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Time Out: Bridesburg Cougars

Kicking it: The Cougars U8 team enjoys some time together after a game. PHOTO COURTESY OF BRIDESBURG COUGARS

Every facet of daily life has been impacted in the River Wards and beyond by the COVID-19 pandemic, sports being no exception. 

Star is checking in with local sports organizations and athletes and delving into how they fared over the last few months and what lies ahead on the courts and fields of tomorrow.

First up is the Bridesburg Cougars Athletics Club.

Formed in 1972, the nonprofit organization has been a staple for youth sports in the 19137 community for decades, serving anywhere from 500 to 1,000 athletes a year.

This season looked notably different.

Baseball and softball registrations had just wrapped up, and teams and schedules were being set for the 2020 season last March when COVID hit.

“We were in limbo like everyone else, so we just put everything on pause until we heard from leagues what the plan was,” said Sue Pickford, treasurer at the Cougars. “We really didn’t officially cancel the season until mid-May and then I had to start the process of sending refunds back to all the parents.”

The entire baseball season, which included softball, T-ball and rookie ball, was benched completely. 

Soccer got some kicks, but it wasn’t the same.

“Luckily, some of the restrictions were lifted and we were able to have somewhat of an outdoor soccer season. We were able to have our outdoor house soccer program, and a few of our travel teams were able to play in leagues outside of the city,” Pickford shared. “The teams that were not able to travel that far did practices at the bridge field, so at least the kids were doing something.”

So far this season, basketball and indoor soccer have been cancelling.

The cheerleading program recently decided to cancel the rest of the season, and start fresh in June, according to Pickford.

With the current restrictions put in place by the City of Philadelphia, the organization is focusing on outdoor sports.

We are having registrations online for baseball, softball, T-ball and rookie ball,” Pickford said.  “Although we haven’t heard the requirements yet, we are hopeful that by the time the season would start in April that we would be able to have some activity since it is an outdoor sport.”  

Keeping kids engaged, while adhering to guidelines, has been a struggle, but one the organization thinks is paramount to the well-being of those it serves.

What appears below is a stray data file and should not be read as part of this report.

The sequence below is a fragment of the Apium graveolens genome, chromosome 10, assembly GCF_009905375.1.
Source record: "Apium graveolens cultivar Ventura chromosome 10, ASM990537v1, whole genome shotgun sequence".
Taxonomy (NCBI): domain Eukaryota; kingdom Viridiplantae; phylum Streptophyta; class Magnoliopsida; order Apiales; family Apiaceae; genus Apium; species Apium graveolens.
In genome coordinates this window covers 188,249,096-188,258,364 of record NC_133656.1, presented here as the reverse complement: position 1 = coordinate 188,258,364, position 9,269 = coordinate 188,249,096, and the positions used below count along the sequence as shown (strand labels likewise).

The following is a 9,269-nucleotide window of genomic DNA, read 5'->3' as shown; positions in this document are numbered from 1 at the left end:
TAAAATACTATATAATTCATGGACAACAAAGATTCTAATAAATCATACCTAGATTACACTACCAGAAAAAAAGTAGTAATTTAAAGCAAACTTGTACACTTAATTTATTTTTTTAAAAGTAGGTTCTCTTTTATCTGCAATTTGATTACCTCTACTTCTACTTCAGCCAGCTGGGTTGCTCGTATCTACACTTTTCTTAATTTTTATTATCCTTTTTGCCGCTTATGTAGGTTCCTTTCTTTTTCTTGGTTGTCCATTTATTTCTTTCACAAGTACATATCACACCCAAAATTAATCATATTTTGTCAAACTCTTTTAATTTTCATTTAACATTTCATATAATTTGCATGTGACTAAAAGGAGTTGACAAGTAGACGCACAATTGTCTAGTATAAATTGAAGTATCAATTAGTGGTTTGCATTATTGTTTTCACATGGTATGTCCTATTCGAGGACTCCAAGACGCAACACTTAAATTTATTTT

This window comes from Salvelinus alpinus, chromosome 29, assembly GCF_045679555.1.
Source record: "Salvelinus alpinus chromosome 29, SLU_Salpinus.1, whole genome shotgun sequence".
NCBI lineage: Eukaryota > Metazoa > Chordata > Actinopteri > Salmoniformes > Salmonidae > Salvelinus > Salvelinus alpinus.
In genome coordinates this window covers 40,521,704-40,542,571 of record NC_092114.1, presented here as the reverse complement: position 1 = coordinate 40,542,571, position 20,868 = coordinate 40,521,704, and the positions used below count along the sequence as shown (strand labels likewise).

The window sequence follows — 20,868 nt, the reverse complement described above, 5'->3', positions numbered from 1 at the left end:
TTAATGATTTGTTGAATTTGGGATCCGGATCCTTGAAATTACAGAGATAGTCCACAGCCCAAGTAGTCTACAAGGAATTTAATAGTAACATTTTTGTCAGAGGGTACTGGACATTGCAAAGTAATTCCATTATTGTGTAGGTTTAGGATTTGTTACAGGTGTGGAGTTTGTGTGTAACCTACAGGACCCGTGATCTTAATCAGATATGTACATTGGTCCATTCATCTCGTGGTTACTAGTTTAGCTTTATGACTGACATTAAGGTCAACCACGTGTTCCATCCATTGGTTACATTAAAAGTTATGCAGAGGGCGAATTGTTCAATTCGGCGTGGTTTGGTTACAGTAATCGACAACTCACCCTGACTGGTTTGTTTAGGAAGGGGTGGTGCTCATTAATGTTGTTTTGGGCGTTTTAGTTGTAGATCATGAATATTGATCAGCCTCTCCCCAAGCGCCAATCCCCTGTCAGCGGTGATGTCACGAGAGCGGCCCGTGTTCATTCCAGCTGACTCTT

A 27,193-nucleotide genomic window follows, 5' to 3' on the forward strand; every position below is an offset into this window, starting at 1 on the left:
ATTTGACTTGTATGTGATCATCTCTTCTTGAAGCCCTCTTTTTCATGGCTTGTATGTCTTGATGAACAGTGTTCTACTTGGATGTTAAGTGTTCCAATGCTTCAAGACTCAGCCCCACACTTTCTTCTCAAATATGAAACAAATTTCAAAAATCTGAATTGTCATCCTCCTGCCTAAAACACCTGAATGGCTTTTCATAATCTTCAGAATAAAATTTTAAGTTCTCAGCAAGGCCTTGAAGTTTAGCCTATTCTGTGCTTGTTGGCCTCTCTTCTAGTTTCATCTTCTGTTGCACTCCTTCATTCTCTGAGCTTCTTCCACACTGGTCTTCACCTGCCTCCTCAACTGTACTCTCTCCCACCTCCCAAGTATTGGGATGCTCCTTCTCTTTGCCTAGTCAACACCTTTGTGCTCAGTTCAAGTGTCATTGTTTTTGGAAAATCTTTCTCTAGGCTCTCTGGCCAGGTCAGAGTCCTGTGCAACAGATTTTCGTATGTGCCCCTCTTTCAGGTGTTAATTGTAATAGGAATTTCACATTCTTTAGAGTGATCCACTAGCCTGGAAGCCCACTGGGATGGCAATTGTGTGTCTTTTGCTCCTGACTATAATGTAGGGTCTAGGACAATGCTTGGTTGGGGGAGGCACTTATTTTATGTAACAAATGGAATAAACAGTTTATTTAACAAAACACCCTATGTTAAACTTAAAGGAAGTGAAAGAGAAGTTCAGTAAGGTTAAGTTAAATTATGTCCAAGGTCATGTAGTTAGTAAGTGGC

“The Cougars did whatever we could to try to get the kids involved in some kind of activity.  Once the guidelines changed before the summer last year, we knew we had to at least get soccer up and running as well as the house league,” Pickford said. “Since everyone was stuck inside, both parents and kids, by basically opening back up for soccer, we were able to get them out into the fresh air and move around. Our cheer program also started back up with having outdoor practices at the rec center.”

Sports weren’t the only thing impacted by COVID.

Cougars traditions and fundraising took hard hits, too.

“Fundraising for the club has been hard, and we even had a major fundraiser for the club set up with the comedian Aunt Mary Pat scheduled back in April 2020. Since the pandemic and with the amount of tickets that were sold, we have had to keep postponing it,” Pickford said. “We are hopeful that we can finally have this maybe later in the spring or even early fall.”  

Because the shutdown timeline wasn’t set in stone, the club got creative to keep operating, and set up a separate Facebook group to do online raffles.

“We started out raffling all the baskets off that were made up for the Aunt Mary Pat fundraiser as well as opening day. I had between 25-30 baskets in my house for those events and most of them had perishable items in them, so I had to do something,” Pickford said. “It was such a success that I continued the raffles throughout the year with other prizes like grills, bikes and other big-ticket items that were popular last year.”

One of the biggest disappointments of the season was cancelling opening day, which sees the entire organization parade down Richmond Street to the Cougars field, with celebrations including a ceremonial first pitch.

To Pickford’s knowledge, the beloved tradition has been canceled only one other time in the program’s history.

So many people look forward to opening day. It is such a big community event and a lot of work goes into it by so many people,” Pickford said. “It would be great to have it this year, but that doesn’t even look like it will happen, which is very disappointing, but we have to do what we have to do to keep everyone safe.”

The game plan moving forward is safely getting kids back in the game, even if it means some delays along the way. 

Our plan moving forward is to hopefully bring back all that the Cougars offer to the community, even if it takes a little at a time. I’m sure I’m not the only one that would love to see all the kids back on the field, playing their sport and hearing all the cheering from the parents,” Pickford said.  “It’s going to take some time to get back to our ‘normal,’ but the entire board is dedicated to do whatever is needed.”

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